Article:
"This has been unfair to the nth degree. We've got officers going up there to testify about important security-related matters without a State Department lawyer in the room," Pompeo told ABC News chief anchor George Stephanopoulos on "This Week" Sunday.

But the officials could also open themselves up to charges of contempt or obstruction in the House's impeachment inquiry if they did not show up.

Caught between those two competing jurisdictions, Kent's lawyers at least pointed to a line in the Foreign Service Act, which among other things, governs how Foreign Service officers behave and forbids "the withholding of information from the Congress or the taking of any action against a member of the Service who discloses information to the Congress."

Still, even if there are no legal consequences, there could be more personal ramifications, like ad hominem attacks or professional retaliation.

Allies of the president have already called the State Department part of the conspiratorial "deep state" that is determined to undermine his presidency. Yovanovitch and Kent have already been smeared in conservative media circles.

"Republicans in the Congress should be asked: Why have you allowed the State Department to become an arm of the Democratic Party?" conservative commentator Laura Ingraham tweeted Sunday.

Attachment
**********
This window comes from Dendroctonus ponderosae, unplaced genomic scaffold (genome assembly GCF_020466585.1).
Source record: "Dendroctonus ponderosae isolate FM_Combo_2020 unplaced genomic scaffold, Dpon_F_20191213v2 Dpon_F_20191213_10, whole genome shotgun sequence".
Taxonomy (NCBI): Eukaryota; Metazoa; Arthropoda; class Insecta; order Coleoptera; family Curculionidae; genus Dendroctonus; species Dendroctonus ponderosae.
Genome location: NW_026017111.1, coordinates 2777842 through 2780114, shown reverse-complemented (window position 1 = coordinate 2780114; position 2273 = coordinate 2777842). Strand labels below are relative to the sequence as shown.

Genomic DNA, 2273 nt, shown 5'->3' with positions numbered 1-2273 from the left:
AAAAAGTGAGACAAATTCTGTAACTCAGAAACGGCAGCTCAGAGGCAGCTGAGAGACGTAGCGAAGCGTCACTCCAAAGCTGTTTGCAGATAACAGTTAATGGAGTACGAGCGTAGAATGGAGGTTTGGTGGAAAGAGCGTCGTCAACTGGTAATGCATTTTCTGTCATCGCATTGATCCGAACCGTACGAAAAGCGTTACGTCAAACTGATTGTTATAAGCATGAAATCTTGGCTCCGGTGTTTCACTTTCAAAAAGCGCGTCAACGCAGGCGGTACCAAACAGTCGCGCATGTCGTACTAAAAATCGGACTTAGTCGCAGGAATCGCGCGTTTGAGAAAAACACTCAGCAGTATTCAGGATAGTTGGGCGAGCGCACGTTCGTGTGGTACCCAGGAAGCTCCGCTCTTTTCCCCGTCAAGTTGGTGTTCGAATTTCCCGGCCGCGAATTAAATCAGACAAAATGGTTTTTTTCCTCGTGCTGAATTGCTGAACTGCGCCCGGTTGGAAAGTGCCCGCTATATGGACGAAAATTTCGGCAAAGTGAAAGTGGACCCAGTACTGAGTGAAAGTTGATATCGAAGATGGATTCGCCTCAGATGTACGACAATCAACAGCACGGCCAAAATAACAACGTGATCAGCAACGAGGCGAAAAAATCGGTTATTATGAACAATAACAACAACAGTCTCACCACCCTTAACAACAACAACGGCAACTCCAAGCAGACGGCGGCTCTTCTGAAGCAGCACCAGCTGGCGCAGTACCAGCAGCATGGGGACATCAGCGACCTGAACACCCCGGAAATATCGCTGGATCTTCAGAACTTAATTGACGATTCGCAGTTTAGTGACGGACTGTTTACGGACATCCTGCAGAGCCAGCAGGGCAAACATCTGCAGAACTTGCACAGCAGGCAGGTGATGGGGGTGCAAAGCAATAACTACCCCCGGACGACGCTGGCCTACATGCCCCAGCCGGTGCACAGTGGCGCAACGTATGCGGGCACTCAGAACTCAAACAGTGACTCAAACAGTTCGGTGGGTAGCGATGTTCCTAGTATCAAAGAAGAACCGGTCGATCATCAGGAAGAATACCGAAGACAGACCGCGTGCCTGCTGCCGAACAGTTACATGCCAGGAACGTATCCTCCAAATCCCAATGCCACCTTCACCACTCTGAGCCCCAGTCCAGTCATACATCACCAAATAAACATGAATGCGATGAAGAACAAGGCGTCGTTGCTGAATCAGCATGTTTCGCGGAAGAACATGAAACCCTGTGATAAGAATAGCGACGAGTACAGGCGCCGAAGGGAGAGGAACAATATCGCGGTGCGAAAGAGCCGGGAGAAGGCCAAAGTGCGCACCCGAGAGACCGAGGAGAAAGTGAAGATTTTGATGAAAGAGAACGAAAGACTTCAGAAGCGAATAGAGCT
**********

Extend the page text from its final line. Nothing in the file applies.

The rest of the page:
At the White House, acting chief of staff Mick Mulvaney blasted these officials Thursday as "a group of mostly career bureaucrats who are saying, ‘You know what? I don’t like President Trump’s politics, so I’m going to participate in this witch hunt that they’re undertaking on the Hill.'"

Those accusations could also mean professional repercussions, especially if Trump wins reelection next November, including a worse assignment the next time around or withholding a promotion. While there are avenues for career officials to protest or seek recourse for that, including requesting a State Department inspector general investigation, that may be too late, with their career path already derailed. There have already been two IG investigations into that kind of political retaliation, one of which was completed in August.

Some actions could be outside of the department's control, too, including a senator blocking an official's nomination in the Senate.

Pompeo said Sunday he disagreed with Mulvaney and said he hoped "those officers who go to Capitol Hill will speak truthfully, that they'll speak completely," but there are concerns about how he will respond, especially given his recent attack on Bill Burns, a veteran diplomat who served under Republican and Democratic administrations.

In addition to personal and professional costs, there is a steep legal cost that each official likely has to pay out of pocket, as the Washington, D.C., law firms that specialize in this kind of national security issues are not cheap.